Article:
All this said, while the above can help explain why someone might take a more acute interest in the war in Ukraine, it doesn’t answer the ethical question of whether they should take greater interest in conflicts elsewhere at the same time. It’s possible that these explanations don’t justify an undue focus on one population experiencing conflict rather than another.  

A more charitable interpretation of the argument is that all suffering deserves our attention, all violence deserves our rebuke and all people involved in wars deserve our empathy. This stems from a universalist ethic, such as that promoted by philosophers like Peter Singer. It argues that all people deserve equal concern, no matter their background, ethnicity or nationality. Singer famously argued that if you’d dive into a pond to save a drowning child, even at the cost of muddying your clothes and being late to work, then you ought to be willing to incur a similar cost to save the life of a dying child on the other side of the world. 

From this perspective, the same reasons that justify our empathy towards the suffering of the Ukrainian people should similarly apply to the people of Yemen, Ethiopia, Syria and elsewhere. 

However, a truly universalist ethic is difficult, if not impossible, to fully achieve in practice. Few people would be willing to take the ethic to the extreme, and treat strangers in distant countries with as much care and concern that they reserve for our family. If this is so, then it is difficult to know where to draw the line around who deserves more or less of our concern.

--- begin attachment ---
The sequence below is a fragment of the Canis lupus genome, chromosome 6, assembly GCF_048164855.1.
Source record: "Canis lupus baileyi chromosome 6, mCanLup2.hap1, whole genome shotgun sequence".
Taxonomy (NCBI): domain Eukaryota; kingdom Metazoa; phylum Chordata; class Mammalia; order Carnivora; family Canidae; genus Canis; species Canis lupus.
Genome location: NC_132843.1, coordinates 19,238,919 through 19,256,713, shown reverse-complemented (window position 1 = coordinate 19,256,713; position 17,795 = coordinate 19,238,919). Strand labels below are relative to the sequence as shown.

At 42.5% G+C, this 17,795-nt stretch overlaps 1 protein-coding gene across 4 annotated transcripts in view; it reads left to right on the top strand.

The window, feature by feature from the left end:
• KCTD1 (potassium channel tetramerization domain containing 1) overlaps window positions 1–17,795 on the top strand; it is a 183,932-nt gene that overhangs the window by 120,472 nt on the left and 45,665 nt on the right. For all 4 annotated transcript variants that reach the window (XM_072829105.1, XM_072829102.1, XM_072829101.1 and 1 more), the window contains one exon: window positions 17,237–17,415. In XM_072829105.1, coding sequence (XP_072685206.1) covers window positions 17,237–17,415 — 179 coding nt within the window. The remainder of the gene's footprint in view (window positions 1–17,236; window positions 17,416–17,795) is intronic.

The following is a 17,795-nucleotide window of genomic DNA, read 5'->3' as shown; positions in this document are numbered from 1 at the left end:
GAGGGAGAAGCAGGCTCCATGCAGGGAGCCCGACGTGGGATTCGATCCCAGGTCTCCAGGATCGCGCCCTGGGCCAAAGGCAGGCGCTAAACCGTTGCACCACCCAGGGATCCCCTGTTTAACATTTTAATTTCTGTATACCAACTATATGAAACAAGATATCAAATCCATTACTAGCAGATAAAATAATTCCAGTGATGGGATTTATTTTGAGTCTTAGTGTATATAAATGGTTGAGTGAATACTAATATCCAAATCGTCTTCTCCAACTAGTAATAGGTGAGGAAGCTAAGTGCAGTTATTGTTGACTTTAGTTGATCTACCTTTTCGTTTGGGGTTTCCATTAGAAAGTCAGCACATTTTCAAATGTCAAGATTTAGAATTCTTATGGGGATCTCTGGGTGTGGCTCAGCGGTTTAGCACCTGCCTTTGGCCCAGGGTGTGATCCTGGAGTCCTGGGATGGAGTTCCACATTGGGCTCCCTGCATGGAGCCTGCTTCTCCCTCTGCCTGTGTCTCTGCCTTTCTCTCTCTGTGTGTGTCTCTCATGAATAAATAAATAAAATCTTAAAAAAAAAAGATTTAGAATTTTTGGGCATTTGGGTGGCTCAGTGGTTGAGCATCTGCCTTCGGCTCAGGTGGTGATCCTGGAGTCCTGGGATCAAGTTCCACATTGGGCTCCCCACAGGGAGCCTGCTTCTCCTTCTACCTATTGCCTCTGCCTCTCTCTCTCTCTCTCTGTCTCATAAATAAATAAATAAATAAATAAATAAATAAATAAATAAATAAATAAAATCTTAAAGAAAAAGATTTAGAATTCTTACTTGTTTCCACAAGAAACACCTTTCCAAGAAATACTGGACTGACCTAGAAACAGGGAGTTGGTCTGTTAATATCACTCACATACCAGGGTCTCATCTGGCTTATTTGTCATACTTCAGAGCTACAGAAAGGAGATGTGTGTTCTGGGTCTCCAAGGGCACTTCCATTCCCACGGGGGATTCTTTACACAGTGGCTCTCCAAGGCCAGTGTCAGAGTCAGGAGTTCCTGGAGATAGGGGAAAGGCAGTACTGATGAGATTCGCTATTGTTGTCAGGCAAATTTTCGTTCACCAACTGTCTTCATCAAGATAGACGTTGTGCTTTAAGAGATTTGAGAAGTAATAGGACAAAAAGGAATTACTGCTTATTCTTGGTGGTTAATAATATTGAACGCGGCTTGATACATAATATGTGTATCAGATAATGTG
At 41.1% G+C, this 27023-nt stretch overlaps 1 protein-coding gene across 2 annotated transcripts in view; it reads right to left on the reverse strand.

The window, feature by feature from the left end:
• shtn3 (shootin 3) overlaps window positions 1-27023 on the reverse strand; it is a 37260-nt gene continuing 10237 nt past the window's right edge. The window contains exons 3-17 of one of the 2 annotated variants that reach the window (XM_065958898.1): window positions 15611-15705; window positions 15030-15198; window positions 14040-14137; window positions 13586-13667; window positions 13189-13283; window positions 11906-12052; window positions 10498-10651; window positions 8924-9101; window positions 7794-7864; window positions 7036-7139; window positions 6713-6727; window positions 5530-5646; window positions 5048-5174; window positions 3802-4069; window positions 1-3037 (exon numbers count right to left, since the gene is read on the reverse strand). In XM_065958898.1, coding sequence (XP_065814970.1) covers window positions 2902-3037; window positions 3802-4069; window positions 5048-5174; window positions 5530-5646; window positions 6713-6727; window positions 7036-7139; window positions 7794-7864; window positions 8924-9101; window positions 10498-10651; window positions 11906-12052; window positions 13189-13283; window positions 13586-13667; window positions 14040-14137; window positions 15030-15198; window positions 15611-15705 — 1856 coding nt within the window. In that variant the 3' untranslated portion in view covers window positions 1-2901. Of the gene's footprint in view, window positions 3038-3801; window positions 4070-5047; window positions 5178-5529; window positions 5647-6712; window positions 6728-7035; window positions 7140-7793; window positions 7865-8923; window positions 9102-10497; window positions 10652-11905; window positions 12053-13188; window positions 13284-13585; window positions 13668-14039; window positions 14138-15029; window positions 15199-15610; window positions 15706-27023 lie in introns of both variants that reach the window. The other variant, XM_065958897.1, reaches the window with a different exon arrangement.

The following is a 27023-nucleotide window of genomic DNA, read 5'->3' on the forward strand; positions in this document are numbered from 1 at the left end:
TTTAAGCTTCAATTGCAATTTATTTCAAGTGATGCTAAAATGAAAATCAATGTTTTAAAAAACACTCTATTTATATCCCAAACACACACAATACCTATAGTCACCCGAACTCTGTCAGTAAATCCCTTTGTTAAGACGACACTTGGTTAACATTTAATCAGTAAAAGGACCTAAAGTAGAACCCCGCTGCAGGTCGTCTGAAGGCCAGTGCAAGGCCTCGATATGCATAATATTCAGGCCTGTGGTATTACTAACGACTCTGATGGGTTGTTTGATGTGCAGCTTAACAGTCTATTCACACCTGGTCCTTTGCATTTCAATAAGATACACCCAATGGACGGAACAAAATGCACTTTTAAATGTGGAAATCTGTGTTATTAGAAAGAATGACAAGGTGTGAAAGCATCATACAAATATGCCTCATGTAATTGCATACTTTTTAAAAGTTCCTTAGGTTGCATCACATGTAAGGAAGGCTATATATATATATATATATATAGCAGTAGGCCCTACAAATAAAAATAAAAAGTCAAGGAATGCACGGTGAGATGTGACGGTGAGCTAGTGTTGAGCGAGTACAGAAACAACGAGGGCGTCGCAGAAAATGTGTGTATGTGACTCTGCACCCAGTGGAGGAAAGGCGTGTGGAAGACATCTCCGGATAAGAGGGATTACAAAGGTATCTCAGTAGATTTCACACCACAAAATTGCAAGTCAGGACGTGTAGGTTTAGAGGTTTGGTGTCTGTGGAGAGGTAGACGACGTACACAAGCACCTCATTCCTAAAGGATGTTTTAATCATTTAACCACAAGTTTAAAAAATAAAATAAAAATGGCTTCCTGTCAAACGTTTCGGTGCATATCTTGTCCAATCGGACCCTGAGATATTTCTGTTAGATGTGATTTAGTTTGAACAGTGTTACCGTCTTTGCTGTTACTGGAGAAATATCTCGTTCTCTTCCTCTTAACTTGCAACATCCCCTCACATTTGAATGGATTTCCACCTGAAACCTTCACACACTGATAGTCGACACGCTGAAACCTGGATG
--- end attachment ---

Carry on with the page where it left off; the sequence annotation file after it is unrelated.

Furthermore, everybody has a finite budget of time, emotional energy and power to act. It is not possible to be engaged with every conflict, every injustice and every instance of ethical wrongdoing taking place in the world, let alone to be able to act on them. It might be reasonable for people to choose where to invest their limited energy, or to preserve their energy for causes they can positively impact. That doesn’t mean they don’t care about other issues, only that they’ve chosen to do good where they can.

Which brings us to the most charitable interpretation of the argument, which is that any conflict should remind us of the horrors of war, and should motivate us to extend our empathy to people who are suffering anywhere in the world. The saturation media footage of violence and destruction in Ukraine can help us better understand the plight of people living through other conflicts. The plight of embattled civilians in Kyiv can help us better understand and empathise with people living in Aleppo in Syria or Sanaa in Yemen.  

It is unlikely that those promoting this argument on social media would want people to retreat from engaging with all news of conflict or suffering, whether it is in Europe or elsewhere. Rather, we might forgive people for having some bias in where they choose to direct their attention, while reminding them that all people are deserving of ethical consideration. Moral consideration need not be a zero-sum game; elevating our concern for one population doesn’t have to come at the expense of concern for others.